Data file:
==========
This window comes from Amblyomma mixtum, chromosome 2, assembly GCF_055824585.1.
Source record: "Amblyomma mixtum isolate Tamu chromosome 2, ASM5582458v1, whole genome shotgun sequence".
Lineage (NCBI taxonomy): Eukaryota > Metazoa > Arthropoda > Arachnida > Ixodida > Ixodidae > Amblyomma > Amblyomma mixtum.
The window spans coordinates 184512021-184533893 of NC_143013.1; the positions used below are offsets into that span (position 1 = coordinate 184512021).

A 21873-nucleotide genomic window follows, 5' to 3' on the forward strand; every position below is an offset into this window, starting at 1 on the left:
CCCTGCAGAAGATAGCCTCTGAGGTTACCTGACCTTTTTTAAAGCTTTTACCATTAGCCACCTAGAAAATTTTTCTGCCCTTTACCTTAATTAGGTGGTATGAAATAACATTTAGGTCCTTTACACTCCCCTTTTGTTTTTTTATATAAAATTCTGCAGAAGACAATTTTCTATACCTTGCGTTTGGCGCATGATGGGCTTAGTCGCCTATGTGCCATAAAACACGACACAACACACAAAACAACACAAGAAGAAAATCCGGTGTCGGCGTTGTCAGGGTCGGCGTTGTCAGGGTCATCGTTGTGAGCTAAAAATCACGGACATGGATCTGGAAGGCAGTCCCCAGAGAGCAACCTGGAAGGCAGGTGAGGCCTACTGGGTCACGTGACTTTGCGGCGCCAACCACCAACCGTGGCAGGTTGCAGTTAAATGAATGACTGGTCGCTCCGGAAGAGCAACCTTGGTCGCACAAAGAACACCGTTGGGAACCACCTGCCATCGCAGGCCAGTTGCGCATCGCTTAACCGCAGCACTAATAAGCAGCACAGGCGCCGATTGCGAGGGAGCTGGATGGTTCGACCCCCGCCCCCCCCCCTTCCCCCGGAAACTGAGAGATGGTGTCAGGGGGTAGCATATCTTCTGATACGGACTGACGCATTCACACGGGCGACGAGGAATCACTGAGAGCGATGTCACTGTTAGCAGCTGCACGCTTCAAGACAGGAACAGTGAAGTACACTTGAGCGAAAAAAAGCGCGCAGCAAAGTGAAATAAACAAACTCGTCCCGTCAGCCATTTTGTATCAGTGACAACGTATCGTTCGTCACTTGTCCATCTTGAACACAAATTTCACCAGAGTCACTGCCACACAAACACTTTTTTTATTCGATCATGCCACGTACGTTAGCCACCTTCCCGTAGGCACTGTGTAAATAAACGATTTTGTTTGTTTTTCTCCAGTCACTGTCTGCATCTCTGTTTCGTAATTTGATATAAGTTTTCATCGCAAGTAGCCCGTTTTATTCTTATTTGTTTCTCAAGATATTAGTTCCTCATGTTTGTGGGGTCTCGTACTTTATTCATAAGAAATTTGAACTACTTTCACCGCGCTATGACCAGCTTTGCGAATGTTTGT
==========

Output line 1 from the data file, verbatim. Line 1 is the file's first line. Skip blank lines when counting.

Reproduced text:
This window comes from Amblyomma mixtum, chromosome 2, assembly GCF_055824585.1.